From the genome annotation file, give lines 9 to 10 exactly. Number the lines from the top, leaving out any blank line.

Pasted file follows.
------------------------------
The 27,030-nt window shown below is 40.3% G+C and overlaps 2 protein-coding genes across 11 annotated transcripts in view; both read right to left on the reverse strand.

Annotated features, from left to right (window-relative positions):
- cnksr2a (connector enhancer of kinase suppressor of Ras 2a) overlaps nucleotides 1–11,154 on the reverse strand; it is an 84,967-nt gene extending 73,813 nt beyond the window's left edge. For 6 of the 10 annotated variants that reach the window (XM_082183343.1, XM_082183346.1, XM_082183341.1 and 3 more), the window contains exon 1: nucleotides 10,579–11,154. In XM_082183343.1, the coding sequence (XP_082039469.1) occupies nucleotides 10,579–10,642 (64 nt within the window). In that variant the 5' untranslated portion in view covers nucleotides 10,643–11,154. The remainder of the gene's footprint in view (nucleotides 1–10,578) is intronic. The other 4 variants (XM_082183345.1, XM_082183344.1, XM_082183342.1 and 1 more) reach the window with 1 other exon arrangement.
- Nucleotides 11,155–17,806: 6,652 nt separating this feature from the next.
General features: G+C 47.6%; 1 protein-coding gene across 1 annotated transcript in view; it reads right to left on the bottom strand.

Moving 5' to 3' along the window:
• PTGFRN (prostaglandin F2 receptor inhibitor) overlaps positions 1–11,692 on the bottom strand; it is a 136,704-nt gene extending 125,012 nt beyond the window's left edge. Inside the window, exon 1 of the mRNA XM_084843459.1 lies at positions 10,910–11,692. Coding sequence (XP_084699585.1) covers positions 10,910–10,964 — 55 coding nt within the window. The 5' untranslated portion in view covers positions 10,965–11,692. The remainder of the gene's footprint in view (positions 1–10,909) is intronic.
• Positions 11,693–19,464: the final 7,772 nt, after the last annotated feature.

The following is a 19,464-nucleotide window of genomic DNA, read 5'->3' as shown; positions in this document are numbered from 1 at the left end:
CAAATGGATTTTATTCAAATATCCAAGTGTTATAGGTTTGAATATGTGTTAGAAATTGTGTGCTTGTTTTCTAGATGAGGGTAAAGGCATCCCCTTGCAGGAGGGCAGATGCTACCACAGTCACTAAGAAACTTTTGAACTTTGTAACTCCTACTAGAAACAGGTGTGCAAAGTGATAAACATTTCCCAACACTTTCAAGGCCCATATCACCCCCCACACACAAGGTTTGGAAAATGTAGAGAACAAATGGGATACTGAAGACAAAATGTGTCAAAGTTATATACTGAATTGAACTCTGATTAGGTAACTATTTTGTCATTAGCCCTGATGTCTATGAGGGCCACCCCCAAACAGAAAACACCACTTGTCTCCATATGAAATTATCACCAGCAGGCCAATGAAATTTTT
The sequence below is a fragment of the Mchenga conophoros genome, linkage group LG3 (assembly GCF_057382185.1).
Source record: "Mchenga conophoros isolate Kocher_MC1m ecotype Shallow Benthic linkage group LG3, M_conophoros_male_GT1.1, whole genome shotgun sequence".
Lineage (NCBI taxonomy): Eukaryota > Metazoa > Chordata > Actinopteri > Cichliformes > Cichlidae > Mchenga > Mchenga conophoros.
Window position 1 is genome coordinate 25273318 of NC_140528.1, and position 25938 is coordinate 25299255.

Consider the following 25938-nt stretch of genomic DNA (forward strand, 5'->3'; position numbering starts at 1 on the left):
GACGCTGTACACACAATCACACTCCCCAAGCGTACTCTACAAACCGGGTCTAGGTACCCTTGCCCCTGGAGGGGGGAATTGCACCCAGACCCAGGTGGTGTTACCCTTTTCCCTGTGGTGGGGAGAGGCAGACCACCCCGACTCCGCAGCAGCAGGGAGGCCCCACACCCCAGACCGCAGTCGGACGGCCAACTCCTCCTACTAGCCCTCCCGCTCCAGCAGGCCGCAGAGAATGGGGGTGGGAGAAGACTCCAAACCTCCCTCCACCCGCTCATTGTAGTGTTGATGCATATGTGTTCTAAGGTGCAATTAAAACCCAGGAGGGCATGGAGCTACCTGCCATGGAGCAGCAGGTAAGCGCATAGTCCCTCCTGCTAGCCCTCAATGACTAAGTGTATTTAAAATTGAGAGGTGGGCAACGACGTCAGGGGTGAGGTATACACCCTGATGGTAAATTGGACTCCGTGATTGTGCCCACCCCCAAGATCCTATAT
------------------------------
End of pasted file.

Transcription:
The following is a 19,464-nucleotide window of genomic DNA, read 5'->3' as shown; positions in this document are numbered from 1 at the left end:
CAAATGGATTTTATTCAAATATCCAAGTGTTATAGGTTTGAATATGTGTTAGAAATTGTGTGCTTGTTTTCTAGATGAGGGTAAAGGCATCCCCTTGCAGGAGGGCAGATGCTACCACAGTCACTAAGAAACTTTTGAACTTTGTAACTCCTACTAGAAACAGGTGTGCAAAGTGATAAACATTTCCCAACACTTTCAAGGCCCATATCACCCCCCACACACAAGGTTTGGAAAATGTAGAGAACAAATGGGATACTGAAGACAAAATGTGTCAAAGTTATATACTGAATTGAACTCTGATTAGGTAACTATTTTGTCATTAGCCCTGATGTCTATGAGGGCCACCCCCAAACAGAAAACACCACTTGTCTCCATATGAAATTATCACCAGCAGGCCAATGAAATTTTT